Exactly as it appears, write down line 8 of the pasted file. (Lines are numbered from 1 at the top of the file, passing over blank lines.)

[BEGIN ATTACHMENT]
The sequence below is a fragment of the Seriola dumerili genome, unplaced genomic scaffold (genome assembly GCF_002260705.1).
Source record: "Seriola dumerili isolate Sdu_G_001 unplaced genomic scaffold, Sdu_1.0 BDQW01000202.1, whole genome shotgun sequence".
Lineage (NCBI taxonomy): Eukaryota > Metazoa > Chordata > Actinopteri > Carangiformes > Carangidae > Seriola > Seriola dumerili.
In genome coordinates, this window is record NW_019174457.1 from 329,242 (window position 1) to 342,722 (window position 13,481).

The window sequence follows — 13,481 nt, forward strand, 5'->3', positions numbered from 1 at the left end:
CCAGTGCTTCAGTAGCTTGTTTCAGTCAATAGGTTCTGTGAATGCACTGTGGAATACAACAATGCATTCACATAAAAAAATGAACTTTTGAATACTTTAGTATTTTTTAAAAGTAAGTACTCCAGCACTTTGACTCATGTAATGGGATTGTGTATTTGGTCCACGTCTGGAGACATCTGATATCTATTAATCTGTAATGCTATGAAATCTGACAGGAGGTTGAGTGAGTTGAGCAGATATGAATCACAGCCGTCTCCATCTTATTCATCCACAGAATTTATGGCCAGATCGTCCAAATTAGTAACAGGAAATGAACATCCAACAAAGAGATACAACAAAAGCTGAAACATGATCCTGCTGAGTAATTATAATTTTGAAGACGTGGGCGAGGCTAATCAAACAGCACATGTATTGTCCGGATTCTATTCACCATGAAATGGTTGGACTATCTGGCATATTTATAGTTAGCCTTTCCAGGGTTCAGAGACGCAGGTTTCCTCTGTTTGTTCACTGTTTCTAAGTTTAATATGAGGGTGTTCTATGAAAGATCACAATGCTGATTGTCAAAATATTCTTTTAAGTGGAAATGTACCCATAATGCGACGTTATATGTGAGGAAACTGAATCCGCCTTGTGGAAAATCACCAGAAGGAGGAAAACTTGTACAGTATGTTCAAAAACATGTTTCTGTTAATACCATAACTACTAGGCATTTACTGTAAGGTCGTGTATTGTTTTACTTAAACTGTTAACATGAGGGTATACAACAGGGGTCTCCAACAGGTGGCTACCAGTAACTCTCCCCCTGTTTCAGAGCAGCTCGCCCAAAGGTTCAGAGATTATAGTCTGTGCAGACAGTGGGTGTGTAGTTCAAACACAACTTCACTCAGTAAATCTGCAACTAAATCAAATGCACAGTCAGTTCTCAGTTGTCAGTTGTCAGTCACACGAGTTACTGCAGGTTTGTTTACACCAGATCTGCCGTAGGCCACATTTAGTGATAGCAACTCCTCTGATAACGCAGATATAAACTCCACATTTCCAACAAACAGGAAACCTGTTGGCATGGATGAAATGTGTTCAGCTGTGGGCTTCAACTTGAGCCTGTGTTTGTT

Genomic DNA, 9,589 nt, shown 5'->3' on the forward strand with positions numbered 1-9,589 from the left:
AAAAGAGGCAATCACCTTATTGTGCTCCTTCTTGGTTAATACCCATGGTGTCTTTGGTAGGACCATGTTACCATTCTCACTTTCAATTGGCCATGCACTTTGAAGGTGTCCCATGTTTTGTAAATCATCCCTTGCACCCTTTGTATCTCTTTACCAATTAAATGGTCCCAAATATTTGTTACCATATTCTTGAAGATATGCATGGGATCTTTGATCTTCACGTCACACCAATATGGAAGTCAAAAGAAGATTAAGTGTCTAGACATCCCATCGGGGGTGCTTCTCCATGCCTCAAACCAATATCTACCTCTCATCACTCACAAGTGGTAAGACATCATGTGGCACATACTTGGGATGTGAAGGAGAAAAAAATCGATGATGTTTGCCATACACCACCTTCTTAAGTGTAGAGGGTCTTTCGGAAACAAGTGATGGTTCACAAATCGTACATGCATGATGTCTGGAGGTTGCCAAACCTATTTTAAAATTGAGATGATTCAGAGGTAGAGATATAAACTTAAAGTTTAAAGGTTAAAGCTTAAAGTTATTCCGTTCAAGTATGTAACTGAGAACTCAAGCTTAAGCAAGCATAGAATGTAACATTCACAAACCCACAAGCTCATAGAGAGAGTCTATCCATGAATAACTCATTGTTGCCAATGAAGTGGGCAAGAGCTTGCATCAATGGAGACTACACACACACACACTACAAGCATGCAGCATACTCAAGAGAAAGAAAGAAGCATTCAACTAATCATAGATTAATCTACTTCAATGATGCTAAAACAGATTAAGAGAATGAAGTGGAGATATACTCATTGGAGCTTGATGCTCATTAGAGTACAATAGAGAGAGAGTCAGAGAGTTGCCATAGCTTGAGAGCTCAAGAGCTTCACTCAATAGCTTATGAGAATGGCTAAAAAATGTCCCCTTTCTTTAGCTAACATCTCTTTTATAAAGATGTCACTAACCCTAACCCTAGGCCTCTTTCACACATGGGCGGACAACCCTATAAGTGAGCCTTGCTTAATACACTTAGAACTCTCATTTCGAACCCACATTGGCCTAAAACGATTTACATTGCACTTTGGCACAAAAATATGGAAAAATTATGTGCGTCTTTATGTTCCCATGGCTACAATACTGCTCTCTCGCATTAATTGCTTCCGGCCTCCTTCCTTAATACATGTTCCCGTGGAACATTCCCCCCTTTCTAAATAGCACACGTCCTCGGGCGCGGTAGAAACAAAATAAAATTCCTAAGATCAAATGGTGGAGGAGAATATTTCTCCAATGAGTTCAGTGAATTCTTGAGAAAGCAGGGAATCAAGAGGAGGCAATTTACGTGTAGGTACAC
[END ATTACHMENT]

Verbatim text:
AAAAGAGGCAATCACCTTATTGTGCTCCTTCTTGGTTAATACCCATGGTGTCTTTGGTAGGACCATGTTACCATTCTCACTTTCAATTGGCCATGCACTTTGAAGGTGTCCCATGTTTTGTAAATCATCCCTTGCACCCTTTGTATCTCTTTACCAATTAAATGGTCCCAAATATTTGTTACCATATTCTTGAAGATATGCATGGGATCTTTGATCTTCACGTCACACCAATATGGAAGTCAAAAGAAGATTAAGTGTCTAGACATCCCATCGGGGGTGCTTCTCCATGCCTCAAACCAATATCTACCTCTCATCACTCACAAGTGGTAAGACATCATGTGGCACATACTTGGGATGTGAAGGAGAAAAAAATCGATGATGTTTGCCATACACCACCTTCTTAAGTGTAGAGGGTCTTTCGGAAACAAGTGATGGTTCACAAATCGTACATGCATGATGTCTGGAGGTTGCCAAACCTATTTTAAAATTGAGATGATTCAGAGGTAGAGATATAAACTTAAAGTTTAAAGGTTAAAGCTTAAAGTTATTCCGTTCAAGTATGTAACTGAGAACTCAAGCTTAAGCAAGCATAGAATGTAACATTCACAAACCCACAAGCTCATAGAGAGAGTCTATCCATGAATAACTCATTGTTGCCAATGAAGTGGGCAAGAGCTTGCATCAATGGAGACTACACACACACACACTACAAGCATGCAGCATACTCAAGAGAAAGAAAGAAGCATTCAACTAATCATAGATTAATCTACTTCAATGATGCTAAAACAGATTAAGAGAATGAAGTGGAGATATACTCATTGGAGCTTGATGCTCATTAGAGTACAATAGAGAGAGAGTCAGAGAGTTGCCATAGCTTGAGAGCTCAAGAGCTTCACTCAATAGCTTATGAGAATGGCTAAAAAATGTCCCCTTTCTTTAGCTAACATCTCTTTTATAAAGATGTCACTAACCCTAACCCTAGGCCTCTTTCACACATGGGCGGACAACCCTATAAGTGAGCCTTGCTTAATACACTTAGAACTCTCATTTCGAACCCACATTGGCCTAAAACGATTTACATTGCACTTTGGCACAAAAATATGGAAAAATTATGTGCGTCTTTATGTTCCCATGGCTACAATACTGCTCTCTCGCATTAATTGCTTCCGGCCTCCTTCCTTAATACATGTTCCCGTGGAACATTCCCCCCTTTCTAAATAGCACACGTCCTCGGGCGCGGTAGAAACAAAATAAAATTCCTAAGATCAAATGGTGGAGGAGAATATTTCTCCAATGAGTTCAGTGAATTCTTGAGAAAGCAGGGAATCAAGAGGAGGCAATTTACGTGTAGGTACAC